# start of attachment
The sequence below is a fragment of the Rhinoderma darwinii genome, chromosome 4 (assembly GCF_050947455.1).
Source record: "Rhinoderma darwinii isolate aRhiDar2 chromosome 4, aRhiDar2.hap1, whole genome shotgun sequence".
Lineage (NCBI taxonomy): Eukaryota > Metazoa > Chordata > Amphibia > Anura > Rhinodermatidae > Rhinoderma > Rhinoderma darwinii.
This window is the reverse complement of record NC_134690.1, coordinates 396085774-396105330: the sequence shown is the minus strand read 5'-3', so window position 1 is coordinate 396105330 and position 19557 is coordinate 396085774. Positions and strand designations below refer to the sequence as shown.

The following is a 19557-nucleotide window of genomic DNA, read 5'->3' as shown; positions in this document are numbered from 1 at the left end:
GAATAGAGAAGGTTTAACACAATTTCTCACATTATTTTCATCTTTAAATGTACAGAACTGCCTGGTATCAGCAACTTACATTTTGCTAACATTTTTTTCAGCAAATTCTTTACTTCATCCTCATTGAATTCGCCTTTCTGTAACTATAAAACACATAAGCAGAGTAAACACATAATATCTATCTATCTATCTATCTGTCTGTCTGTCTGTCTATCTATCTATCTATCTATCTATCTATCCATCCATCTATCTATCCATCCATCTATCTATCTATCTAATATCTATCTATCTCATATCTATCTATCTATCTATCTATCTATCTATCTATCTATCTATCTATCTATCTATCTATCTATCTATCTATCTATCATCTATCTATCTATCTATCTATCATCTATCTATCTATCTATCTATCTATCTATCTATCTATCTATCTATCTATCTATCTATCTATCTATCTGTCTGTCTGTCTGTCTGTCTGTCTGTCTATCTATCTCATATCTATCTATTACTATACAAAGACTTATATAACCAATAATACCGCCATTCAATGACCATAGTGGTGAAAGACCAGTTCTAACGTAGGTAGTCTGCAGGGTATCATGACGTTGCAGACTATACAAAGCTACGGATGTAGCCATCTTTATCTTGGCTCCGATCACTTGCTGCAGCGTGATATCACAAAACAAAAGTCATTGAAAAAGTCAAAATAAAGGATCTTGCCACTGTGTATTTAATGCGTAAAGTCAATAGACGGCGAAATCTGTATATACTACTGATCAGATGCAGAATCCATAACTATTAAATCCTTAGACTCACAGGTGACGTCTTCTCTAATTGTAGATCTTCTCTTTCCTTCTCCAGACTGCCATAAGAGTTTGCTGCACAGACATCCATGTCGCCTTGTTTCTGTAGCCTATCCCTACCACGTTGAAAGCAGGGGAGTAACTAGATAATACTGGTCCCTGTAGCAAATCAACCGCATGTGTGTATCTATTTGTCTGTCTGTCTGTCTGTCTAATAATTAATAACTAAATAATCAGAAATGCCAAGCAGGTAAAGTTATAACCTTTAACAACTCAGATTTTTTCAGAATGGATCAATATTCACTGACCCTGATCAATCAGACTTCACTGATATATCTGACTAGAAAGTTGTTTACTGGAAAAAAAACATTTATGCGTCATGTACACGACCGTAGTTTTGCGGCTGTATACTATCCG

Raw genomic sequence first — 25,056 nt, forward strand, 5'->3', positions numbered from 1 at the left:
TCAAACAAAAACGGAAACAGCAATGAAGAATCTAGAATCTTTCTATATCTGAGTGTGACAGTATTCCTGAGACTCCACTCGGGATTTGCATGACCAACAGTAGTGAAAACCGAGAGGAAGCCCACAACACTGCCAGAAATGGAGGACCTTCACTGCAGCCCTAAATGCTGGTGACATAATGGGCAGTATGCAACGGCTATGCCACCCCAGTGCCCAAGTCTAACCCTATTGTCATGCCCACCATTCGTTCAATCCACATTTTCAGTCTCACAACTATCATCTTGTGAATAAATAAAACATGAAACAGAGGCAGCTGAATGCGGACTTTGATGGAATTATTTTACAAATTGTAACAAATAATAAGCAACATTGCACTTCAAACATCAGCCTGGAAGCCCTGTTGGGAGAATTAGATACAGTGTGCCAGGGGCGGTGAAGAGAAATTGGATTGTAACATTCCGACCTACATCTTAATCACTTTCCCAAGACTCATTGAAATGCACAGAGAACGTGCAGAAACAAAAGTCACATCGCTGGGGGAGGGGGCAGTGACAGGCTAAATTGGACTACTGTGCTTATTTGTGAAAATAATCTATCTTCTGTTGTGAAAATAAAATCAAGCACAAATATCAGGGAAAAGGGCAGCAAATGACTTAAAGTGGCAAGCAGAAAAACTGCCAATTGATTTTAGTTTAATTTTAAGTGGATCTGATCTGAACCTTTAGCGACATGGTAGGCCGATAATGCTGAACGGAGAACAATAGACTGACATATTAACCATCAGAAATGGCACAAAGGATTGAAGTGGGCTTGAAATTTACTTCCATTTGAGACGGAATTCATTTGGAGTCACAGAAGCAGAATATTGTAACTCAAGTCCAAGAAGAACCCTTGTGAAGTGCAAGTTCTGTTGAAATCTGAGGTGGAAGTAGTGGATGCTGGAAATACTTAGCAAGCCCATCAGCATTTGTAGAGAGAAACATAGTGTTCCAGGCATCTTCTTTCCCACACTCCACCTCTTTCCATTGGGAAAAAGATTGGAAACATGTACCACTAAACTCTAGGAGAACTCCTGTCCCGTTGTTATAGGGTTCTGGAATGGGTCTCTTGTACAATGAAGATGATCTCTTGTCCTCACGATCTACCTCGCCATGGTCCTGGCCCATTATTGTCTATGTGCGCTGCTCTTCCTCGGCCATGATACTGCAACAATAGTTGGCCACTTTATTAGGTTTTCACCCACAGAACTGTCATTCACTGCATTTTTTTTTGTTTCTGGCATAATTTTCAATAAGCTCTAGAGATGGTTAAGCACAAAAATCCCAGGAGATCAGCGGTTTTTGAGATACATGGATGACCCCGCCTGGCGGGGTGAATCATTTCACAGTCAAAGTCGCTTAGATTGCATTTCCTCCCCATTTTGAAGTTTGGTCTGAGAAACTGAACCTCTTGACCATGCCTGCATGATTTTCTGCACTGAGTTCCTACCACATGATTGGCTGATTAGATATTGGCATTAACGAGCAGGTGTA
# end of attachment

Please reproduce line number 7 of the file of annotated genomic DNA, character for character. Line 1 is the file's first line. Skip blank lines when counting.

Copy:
Raw genomic sequence first — 25,056 nt, forward strand, 5'->3', positions numbered from 1 at the left: